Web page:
Bank-Firm Relationships and Contagious Banking Crises

By Giannetti, Mariassunta | Journal of Money, Credit & Banking, April 2003 | Go to article overview

Bank-Firm Relationships and Contagious Banking Crises


Giannetti, Mariassunta, Journal of Money, Credit & Banking


IN DEVELOPING COUNTRIES, external finance to firms is provided mainly by banks. Furthermore, bank--firm relationships are very close and borrowers usually rely on a single bank. (1) This situation is usually condemned for causing problems of crony capitalism and connected lending because banks would have incentives to fund negative-net-present-value projects (Dewatripont and Maskin 1995). Most importantly, it is considered the main factor behind the processes of accumulation of bad loans and, consequently, of banking crises (Diaz-Alejandro, 1985, Krugman, 1998, and Corsetti, Pesenti, and Roubini, 1999a and 1999b).

However, the corporate finance literature has emphasized a number of desirable features of close bank--firm relationships, often referred to as main bank relationships. Notably, these are considered to allow financiers to take a longer view on investments and to reduce financial constraints for firms in temporary difficulties (Rajan, 1992, Hoshi, Kashyap, and Scharfstein, 1991). For this reason, main bank relationships have been proposed as a model for the development of the financial system in developing and transition economies (Aoki and Patrick 1994), where sources of external finance other than bank loans are limited.

This paper shows that in a small open economy, even if banks perform desirable functions and do not lend to negative-net-present-value projects, a banking system based on close bank--firm relationships may be easily subject to phenomena of contagion which undermine its stability.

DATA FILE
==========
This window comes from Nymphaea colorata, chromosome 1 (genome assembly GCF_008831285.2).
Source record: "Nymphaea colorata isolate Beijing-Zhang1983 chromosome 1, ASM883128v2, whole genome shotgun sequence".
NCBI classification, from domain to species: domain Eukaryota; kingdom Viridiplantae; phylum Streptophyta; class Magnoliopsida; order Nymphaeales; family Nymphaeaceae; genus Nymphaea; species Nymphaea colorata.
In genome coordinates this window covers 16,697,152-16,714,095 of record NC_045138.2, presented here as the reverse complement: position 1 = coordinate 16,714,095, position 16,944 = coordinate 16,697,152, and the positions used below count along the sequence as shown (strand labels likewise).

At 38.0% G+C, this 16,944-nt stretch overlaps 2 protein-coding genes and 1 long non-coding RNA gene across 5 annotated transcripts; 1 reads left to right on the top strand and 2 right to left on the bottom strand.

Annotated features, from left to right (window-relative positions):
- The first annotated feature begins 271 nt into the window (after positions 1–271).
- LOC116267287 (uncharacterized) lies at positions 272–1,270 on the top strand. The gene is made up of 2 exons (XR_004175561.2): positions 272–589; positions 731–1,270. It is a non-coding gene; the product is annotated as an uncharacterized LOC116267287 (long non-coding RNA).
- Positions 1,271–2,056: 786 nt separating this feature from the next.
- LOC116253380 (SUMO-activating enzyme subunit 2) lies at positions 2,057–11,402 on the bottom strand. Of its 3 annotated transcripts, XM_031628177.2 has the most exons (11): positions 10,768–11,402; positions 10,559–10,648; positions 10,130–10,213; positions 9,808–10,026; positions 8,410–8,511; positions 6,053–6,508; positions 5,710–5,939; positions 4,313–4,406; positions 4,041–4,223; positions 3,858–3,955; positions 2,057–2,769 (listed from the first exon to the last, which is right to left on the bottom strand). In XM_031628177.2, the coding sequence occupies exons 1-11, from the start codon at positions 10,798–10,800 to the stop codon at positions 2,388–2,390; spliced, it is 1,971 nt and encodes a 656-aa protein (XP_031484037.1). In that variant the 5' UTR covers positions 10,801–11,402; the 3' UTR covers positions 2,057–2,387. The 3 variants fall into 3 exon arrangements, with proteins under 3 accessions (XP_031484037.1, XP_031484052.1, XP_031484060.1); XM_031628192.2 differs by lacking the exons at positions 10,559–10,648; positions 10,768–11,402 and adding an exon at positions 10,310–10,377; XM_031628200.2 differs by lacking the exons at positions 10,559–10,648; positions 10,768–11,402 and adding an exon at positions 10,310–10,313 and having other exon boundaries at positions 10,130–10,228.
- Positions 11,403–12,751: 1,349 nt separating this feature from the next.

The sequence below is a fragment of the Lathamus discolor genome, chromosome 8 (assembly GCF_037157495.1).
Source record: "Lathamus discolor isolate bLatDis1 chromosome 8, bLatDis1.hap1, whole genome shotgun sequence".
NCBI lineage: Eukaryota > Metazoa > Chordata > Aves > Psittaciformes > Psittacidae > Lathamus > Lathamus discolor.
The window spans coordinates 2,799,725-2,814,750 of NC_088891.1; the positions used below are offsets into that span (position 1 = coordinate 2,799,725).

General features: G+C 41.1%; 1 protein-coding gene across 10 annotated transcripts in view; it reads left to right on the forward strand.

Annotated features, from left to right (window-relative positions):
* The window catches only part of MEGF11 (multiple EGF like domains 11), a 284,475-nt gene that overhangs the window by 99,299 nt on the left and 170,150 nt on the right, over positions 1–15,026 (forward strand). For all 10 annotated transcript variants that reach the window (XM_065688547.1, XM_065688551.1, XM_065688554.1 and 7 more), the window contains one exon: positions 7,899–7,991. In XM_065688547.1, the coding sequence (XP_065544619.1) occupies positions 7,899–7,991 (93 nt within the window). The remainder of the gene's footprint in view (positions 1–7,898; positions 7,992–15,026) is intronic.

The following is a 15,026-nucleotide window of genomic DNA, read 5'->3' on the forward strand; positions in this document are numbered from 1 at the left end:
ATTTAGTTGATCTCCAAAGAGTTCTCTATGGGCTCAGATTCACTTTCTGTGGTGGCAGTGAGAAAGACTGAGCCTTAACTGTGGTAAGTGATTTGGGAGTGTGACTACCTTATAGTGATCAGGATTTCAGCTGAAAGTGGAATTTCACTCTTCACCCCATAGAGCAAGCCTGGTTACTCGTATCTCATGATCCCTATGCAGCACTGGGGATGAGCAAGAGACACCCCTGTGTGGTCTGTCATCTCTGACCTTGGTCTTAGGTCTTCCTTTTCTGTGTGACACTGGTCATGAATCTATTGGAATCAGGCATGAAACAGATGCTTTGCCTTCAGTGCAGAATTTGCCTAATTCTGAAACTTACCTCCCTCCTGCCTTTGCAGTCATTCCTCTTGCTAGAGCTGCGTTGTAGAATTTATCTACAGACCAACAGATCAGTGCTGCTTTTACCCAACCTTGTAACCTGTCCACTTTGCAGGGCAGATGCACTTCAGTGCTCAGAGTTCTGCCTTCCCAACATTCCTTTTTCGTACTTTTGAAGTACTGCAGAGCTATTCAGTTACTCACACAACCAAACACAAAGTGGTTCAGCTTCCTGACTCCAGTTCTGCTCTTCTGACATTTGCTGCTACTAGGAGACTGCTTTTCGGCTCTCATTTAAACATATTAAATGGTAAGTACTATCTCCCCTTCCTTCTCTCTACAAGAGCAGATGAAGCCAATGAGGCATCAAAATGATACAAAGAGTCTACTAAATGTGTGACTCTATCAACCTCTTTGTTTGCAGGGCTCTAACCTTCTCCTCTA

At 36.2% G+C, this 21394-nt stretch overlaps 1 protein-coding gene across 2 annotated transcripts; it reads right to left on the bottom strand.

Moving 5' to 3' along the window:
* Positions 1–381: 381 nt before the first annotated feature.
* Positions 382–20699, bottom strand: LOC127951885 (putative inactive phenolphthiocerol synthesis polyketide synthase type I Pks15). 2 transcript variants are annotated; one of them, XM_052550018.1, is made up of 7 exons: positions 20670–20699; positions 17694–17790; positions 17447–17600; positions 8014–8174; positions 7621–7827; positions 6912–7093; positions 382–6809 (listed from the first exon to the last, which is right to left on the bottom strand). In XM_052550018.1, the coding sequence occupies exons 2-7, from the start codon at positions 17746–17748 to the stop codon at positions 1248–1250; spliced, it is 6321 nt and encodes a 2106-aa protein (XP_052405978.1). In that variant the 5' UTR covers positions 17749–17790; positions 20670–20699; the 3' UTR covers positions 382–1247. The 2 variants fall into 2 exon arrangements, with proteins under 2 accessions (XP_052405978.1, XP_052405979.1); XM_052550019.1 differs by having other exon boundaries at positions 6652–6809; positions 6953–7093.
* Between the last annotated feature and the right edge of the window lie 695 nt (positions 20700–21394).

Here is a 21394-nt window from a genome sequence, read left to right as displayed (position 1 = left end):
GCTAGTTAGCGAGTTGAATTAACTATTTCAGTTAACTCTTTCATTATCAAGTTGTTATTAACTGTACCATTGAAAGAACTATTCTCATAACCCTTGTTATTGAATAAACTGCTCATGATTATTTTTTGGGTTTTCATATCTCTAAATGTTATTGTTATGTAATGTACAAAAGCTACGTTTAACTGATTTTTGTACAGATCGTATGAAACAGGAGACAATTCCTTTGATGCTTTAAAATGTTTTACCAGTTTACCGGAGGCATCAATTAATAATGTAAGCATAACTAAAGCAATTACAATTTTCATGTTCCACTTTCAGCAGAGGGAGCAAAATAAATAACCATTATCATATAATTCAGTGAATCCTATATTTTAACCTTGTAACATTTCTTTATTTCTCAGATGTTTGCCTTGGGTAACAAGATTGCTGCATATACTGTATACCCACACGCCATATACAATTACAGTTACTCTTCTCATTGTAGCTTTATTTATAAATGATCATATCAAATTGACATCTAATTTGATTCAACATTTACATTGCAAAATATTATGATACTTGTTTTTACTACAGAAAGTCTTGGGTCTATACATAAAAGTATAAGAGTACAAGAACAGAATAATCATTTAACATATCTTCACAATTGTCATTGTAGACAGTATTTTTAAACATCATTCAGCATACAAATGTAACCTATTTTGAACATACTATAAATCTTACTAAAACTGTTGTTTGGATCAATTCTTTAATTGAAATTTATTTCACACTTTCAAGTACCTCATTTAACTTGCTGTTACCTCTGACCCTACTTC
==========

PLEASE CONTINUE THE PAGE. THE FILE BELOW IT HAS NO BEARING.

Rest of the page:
The instability of financial systems where firms borrow predominantly from a main bank arises from the difficulty of distinguishing between insolvent and illiquid banks. On one hand, banks may renew loans to insolvent projects and, as a consequence, accumulate losses. On the other hand, banks may be only temporarily illiquid because they lend to projects in temporary difficulties, but that are solvent in the long run. In this case, close bank--firm relationships indeed allow financiers to take a longer view on investments (Rajan 1992) and must be assessed positively. However, if international investors cannot observe the quality of the investment opportunities funded by banks, the distinction between illiquid and insolvent banks becomes very fuzzy. Contagion may thus arise either between illiquid and insolvent banks within a country or across countries, because international investors, unable to distinguish across banks, demand the same interest rate on deposits whatever the bank type.

In this paper, I show that incomplete information provokes a uniformly low equilibrium interest rate in the aftermath of the liberalization of capital flows, when the lending boom starts, and an apparently sudden increase in the cost of funds, which causes the defaults of the insolvent banks, at a date to be endogenously determined in the model. Even if illiquid banks do not default immediately, revealing that they are not insolvent, the temporary increase in the interest rate burden may drive them to insolvency and cause them to default after a few periods.

These problems would not arise if firms had many financiers, as they do in advanced economies, because insolvent projects would not be financed (see, for instance, Hart, 1995 and Dewatripont and Maskin, 1995). In this case, even if investors do not observe a bank type, they know that banks are not renewing loans to insolvent projects. As a consequence, there are no sudden increases in the interest rate and the financial system is more stable.

Moreover, banking crises are expected to be more frequent after the liberalization of capital inflows and the deregulation of the banking system, as the empirical evidence confirms (Edwards 1998). In this case, the number of loans that can be renewed is no longer limited by domestic saving, and increased competition does not allow banks to use monopoly rents from profitable projects to offset the losses from insolvent ones. …

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